For 30 years South African business has been scaring itself that the ANC will change tack on major policies and veer seriously Left. Every year, on the eve of set pieces such as the ANC’s January 8 statement, the state of the nation address, the national budget or even the medium-term budget policy statement, knots have formed in stomachs and analysts have peered into the ANC’s soul to seek omens of leftward drift (or, sometimes, just signs of life).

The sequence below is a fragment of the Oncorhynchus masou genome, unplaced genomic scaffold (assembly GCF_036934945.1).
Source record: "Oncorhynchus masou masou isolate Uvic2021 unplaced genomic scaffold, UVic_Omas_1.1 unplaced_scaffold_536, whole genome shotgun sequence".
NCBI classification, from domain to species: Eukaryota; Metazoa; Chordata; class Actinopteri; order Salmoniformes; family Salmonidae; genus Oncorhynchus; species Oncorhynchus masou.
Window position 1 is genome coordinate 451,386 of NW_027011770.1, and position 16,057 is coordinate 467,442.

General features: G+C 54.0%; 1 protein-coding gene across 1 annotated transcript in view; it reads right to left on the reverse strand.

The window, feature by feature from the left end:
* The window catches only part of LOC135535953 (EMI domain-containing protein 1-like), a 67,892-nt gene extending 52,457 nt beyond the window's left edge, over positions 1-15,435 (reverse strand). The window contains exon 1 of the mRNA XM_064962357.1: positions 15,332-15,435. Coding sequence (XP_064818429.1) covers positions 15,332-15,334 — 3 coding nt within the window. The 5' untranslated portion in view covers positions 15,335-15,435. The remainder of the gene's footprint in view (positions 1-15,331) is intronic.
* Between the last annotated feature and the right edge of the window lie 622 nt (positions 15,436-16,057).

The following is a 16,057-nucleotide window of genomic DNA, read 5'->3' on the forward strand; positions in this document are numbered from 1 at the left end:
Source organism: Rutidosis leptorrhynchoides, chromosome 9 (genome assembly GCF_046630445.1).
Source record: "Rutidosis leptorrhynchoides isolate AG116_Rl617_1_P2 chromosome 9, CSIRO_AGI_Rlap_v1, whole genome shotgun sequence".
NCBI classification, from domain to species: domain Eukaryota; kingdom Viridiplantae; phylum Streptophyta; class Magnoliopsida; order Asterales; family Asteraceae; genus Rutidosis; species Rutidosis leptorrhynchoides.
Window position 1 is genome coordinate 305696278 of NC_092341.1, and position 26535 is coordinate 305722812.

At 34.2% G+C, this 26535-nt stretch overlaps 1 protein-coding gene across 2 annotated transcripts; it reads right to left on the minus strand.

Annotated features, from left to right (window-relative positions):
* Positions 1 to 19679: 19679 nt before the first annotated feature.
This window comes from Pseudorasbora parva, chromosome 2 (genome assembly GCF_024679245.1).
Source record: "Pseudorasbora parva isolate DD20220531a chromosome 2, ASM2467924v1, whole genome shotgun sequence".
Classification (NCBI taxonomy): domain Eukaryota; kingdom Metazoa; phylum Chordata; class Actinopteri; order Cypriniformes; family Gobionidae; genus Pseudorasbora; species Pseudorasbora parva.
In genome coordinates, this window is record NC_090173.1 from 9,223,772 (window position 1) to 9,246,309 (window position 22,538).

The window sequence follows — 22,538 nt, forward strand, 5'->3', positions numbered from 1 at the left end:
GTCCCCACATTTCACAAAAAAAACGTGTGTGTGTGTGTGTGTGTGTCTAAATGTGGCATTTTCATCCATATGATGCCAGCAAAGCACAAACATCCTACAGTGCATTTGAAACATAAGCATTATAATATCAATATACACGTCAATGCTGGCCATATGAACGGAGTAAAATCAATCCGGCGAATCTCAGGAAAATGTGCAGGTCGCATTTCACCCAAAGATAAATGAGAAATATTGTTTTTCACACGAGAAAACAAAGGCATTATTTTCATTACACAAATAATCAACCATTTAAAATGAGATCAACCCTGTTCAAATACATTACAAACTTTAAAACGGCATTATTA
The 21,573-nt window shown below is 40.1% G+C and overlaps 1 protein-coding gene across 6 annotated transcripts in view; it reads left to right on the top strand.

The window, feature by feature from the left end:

Yet nothing revolutionary happened in policy terms. In the first 15 years of democracy, the Mandela and Mbeki administrations stared down trade unions, slashed the bloated public service, fixed government finances, ramped up social spending, fixed the fiscus and rolled out infrastructure. The party’s “resolutions” at policy and elective conferences (to nationalise or expropriate without compensation) remained slogans for election rallies and to make its activists feel that they were part of a “revolutionary” party. No huge ...

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